A version of this opinion was published by the Christian Science Monitor on December 30, 2008.
On November 9, local elections were held in Nicaragua. The results, which yielded an ample victory to the ruling Sandinista party, have been disputed by opposition parties, the Catholic Church and most independent observers, in light of widespread irregularities. According to local opinion polls, 63% of the population does not believe in the accuracy of the official returns and 53% want the election annulled. This is not surprising. The electoral authorities have long been controlled by the government, which also banned most international observers –notably the OAS, the EU and the Carter Center—on account of being dominated by “foreign powers” bent on discrediting President Daniel Ortega. In a later twist to the impasse, on November 18, Sandinista mobs prevented by force an opposition demonstration from taking place in Managua, the capital. So far the reaction of the world to all this has been rather muted. It shouldn’t be.
This is the latest episode in Nicaragua’s downward spiral towards authoritarian rule under Ortega’s watch. Before this crisis, the government used its command of all power levers to arbitrarily cancel last June the registration of two main opposition parties, and harass in the courts or by force some prominent critics –such as poet Ernesto Cardenal and respected journalist Carlos Chamorro—as well as numerous NGOs. Even humanitarian outfits like Oxfam have been bizarrely accused of being “Trojan horses” of imperialism. This trend may not end there. A package of constitutional reforms which Ortega hopes to ram through Congress includes the prospect of successive presidential reelection, currently banned. Nor is the erratic behavior confined to the Nicaraguan borders. In a particularly surreal quirk, Nicaragua alone joined Russia in recognizing the newly “independent” republic of South Ossetia. Much against the hopes of most people, Ortega, after a long exile from power, remained true to his thuggish ways of the 1980s, only now bereft of a cause and tarnished by a legacy of corruption.
What happens in Nicaragua matters. At $980 of income per capita, it is the second poorest country in the Western Hemisphere, a condition that owes much to the consistent inability of its political elite to govern responsibly and build functioning democratic institutions. With annual foreign investment inflows comprising 6% of its GDP, Nicaragua can ill afford sustained political instability. Neither can the country’s neighbors. Previous bouts of conflict have contributed to an outflow of 600,000 Nicaraguans towards Costa Rica –where they are about 12% of the population—and, lately, El Salvador. An additional 200,000 live in the U.S. A prosperous and democratic Nicaragua is crucial to stability in Central America. Moreover, the current political confrontation may be a portent of worse things to come. Nicaragua does not have the deep democratic culture that allows Venezuelans, for instance, to withstand extraordinary levels of polarization without resorting to violence. If the current institutional arrangements prove to be –as they increasingly appear—impregnable to change, it is very likely that future political disputes will be resolved on the streets or in the mountains. It has happened in Nicaragua before. The international community must not allow it to happen again.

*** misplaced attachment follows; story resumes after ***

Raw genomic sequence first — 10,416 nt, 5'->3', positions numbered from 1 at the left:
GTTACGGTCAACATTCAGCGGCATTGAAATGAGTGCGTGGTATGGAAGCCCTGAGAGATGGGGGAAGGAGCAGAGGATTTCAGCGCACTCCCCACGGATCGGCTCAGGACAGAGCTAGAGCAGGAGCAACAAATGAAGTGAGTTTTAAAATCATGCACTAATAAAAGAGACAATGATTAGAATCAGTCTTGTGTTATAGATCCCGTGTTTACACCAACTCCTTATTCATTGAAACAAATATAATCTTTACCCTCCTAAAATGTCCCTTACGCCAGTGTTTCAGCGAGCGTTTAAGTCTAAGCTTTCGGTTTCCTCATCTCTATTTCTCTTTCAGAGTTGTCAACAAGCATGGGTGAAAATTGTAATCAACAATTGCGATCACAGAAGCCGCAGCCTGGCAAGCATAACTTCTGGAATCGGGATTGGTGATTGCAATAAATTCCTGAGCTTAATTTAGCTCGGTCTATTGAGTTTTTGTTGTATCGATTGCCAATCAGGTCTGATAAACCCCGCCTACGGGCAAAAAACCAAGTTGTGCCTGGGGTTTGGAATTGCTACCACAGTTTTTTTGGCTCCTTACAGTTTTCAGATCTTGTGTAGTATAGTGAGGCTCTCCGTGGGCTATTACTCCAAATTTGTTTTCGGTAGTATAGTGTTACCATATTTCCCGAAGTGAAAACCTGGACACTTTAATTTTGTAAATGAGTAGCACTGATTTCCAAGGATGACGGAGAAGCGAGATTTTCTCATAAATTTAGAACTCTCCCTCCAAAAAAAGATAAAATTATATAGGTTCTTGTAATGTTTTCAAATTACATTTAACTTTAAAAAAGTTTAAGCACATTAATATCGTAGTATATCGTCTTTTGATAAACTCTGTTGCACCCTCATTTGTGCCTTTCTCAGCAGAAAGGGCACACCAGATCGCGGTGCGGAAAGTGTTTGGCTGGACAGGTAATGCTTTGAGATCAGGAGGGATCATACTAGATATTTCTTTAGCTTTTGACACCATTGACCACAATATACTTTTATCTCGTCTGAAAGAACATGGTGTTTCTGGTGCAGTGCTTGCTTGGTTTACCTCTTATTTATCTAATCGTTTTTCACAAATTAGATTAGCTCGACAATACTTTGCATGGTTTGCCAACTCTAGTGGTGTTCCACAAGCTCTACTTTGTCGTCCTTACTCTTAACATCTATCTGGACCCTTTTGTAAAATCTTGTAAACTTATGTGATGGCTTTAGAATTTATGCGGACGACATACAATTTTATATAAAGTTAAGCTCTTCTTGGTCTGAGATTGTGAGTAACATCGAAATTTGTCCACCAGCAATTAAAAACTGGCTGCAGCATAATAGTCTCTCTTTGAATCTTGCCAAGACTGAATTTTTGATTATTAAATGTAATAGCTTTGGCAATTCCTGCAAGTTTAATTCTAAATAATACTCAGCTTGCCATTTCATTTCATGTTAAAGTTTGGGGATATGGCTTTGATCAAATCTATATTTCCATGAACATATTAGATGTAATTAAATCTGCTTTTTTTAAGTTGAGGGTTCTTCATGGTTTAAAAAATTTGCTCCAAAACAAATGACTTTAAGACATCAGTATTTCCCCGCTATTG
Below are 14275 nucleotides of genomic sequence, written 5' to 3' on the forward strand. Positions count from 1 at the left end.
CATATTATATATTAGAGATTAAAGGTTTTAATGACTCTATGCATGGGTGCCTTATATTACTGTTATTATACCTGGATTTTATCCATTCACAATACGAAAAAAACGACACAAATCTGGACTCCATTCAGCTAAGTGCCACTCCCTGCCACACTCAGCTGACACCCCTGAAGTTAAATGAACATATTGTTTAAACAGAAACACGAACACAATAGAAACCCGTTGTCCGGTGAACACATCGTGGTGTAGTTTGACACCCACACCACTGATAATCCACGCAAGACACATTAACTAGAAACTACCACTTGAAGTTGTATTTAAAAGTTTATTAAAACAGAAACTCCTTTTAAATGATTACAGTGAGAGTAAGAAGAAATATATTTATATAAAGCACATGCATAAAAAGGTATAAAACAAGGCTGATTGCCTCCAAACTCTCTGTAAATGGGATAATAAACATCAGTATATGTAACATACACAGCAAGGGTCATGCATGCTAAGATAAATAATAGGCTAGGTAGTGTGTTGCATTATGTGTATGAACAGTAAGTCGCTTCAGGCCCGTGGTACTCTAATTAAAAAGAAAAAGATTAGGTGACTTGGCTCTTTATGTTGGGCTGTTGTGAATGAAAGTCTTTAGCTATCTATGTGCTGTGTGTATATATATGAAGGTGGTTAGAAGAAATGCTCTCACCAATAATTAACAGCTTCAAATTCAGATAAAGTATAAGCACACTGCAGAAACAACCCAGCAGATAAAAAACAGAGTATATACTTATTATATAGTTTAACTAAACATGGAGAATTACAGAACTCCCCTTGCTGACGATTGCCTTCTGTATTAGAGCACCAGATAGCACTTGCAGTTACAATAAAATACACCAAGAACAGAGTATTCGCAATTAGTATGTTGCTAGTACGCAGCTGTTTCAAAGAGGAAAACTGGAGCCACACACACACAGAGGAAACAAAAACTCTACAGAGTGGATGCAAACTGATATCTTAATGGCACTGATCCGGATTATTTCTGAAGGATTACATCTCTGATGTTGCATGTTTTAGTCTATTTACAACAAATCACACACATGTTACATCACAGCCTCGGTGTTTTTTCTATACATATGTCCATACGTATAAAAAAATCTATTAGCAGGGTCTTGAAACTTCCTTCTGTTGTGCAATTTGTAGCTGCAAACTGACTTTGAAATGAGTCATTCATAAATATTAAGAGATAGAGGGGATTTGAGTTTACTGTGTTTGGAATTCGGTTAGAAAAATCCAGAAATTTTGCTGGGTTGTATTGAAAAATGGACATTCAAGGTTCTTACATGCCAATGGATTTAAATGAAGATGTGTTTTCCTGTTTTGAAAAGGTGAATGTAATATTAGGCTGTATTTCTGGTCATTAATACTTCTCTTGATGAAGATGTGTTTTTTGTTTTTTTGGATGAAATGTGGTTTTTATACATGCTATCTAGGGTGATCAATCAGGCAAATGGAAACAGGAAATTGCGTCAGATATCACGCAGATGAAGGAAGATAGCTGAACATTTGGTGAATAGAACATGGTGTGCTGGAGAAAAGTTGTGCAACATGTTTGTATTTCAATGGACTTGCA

President Ortega must understand that in a democratic Latin America, nothing less than full electoral transparency is acceptable. A hand recount with the presence of widely respected international observers, such as the OAS, is the least that should be demanded from Ortega and the discredited Nicaraguan electoral authorities. In a country that is part of the Highly Indebted Poor Countries’ initiative for debt relief, and where Official Development Assistance is one seventh of the economy, the international community can exert pressure. The U.S. is the largest bilateral provider of aid, mostly through the Millenium Challenge Corporation. As opposed to Germany, Sweden, Finland and the U.K., which have reconsidered their cooperation links with the Ortega administration, the U.S. has been reluctant to withhold resources from the $175 million five-year assistance program signed in 2005. Less than $34 million have been disbursed to date. This leverage ought to be used prudently, but firmly
Much has been made of the notion that Hugo Chavez has become a template for would-be autocrats in Latin America, including Ortega. Yet, say what you will of Mr. Chavez, he has not been afraid of the Venezuelan electorate, even accepting, however reluctantly, the occasional defeat at the polls. Mr. Ortega’s recent actions and statements are slightly more reminiscent of Robert Mugabe. The latter, another former guerilla leader that never understood democratic ways, was allowed to wreck a small nation under the complacent gaze of its neighbors. Ortega is not yet another Mugabe. The Western Hemisphere should not allow him to morph into one.
Rather than serving as a unifying diplomatic exercise to highlight Iran’s troubling regional activities, the [Warsaw] summit primarily highlighted America’s diplomatic isolation from its European allies.